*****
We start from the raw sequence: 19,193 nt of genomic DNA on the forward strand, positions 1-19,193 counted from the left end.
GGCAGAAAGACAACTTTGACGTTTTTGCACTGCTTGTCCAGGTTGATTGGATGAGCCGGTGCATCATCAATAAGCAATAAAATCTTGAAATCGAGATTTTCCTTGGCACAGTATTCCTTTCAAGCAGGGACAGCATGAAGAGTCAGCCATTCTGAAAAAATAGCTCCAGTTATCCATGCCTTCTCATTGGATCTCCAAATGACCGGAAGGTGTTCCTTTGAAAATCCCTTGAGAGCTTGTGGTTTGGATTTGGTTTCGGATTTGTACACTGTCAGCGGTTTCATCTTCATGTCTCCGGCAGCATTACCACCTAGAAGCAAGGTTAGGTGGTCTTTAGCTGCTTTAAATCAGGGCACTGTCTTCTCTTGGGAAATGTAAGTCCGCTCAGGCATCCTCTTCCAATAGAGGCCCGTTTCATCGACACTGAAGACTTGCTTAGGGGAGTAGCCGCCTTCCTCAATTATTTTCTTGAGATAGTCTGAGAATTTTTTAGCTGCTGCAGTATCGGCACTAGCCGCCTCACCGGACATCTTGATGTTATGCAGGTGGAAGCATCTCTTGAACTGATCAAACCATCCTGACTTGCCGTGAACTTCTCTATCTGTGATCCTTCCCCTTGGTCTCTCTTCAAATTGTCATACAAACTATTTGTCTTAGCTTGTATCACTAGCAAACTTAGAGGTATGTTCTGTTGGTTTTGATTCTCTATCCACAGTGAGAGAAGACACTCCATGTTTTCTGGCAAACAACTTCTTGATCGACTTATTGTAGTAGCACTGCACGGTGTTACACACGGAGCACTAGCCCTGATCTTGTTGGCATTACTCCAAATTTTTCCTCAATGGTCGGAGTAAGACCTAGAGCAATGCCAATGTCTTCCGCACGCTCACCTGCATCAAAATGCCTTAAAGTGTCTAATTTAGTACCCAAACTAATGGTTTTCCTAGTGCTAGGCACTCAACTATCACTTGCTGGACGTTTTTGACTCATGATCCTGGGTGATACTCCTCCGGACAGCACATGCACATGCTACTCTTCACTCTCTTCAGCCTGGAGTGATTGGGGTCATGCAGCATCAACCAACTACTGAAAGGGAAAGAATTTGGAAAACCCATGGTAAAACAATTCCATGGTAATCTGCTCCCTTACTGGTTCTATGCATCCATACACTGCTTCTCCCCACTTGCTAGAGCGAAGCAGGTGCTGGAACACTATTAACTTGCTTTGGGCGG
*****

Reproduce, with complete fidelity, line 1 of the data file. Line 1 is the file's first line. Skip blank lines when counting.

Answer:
We start from the raw sequence: 19,193 nt of genomic DNA on the forward strand, positions 1-19,193 counted from the left end.